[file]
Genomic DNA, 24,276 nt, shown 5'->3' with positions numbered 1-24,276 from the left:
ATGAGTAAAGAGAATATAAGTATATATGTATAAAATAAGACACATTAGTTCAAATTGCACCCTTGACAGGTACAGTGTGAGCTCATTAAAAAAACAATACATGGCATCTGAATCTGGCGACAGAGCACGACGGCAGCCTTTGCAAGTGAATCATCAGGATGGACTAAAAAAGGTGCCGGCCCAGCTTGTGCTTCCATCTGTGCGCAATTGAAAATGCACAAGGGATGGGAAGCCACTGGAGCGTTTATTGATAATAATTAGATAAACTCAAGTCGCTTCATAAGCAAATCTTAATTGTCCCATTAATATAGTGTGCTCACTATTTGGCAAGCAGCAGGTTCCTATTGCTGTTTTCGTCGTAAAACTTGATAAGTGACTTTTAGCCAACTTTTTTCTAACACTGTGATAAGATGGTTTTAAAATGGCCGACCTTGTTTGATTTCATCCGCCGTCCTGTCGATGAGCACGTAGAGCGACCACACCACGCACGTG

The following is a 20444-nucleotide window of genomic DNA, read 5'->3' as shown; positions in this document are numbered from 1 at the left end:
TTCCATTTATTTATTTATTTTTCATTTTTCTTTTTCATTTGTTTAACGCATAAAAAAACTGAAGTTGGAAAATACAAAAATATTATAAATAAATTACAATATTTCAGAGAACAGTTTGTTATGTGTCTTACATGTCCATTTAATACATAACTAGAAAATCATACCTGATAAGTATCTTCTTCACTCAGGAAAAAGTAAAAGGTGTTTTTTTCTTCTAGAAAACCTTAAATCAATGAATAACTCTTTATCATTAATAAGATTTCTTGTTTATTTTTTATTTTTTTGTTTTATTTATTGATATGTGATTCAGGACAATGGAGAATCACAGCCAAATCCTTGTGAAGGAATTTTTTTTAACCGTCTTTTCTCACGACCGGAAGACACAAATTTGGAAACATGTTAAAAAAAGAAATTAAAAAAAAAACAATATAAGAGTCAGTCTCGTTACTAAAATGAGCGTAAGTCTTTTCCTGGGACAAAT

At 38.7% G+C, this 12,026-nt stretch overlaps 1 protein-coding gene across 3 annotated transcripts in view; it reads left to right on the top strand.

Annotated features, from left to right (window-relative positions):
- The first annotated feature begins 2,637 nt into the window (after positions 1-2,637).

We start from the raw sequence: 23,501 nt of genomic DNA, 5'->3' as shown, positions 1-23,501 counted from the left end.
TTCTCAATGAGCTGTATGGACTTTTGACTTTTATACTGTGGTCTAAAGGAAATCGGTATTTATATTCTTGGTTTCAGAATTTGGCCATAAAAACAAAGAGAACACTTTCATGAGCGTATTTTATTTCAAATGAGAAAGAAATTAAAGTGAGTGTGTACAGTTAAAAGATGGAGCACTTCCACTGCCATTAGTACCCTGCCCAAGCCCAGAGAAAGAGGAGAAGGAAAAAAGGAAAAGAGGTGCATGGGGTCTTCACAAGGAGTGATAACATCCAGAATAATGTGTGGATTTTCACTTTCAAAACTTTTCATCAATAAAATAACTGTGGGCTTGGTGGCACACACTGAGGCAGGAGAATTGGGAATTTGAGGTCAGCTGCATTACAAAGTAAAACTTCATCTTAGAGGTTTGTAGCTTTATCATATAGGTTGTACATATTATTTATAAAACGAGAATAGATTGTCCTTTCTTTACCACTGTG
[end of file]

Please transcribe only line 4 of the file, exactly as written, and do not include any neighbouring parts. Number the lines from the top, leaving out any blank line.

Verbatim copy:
TTCCATTTATTTATTTATTTTTCATTTTTCTTTTTCATTTGTTTAACGCATAAAAAAACTGAAGTTGGAAAATACAAAAATATTATAAATAAATTACAATATTTCAGAGAACAGTTTGTTATGTGTCTTACATGTCCATTTAATACATAACTAGAAAATCATACCTGATAAGTATCTTCTTCACTCAGGAAAAAGTAAAAGGTGTTTTTTTCTTCTAGAAAACCTTAAATCAATGAATAACTCTTTATCATTAATAAGATTTCTTGTTTATTTTTTATTTTTTTGTTTTATTTATTGATATGTGATTCAGGACAATGGAGAATCACAGCCAAATCCTTGTGAAGGAATTTTTTTTAACCGTCTTTTCTCACGACCGGAAGACACAAATTTGGAAACATGTTAAAAAAAGAAATTAAAAAAAAAACAATATAAGAGTCAGTCTCGTTACTAAAATGAGCGTAAGTCTTTTCCTGGGACAAAT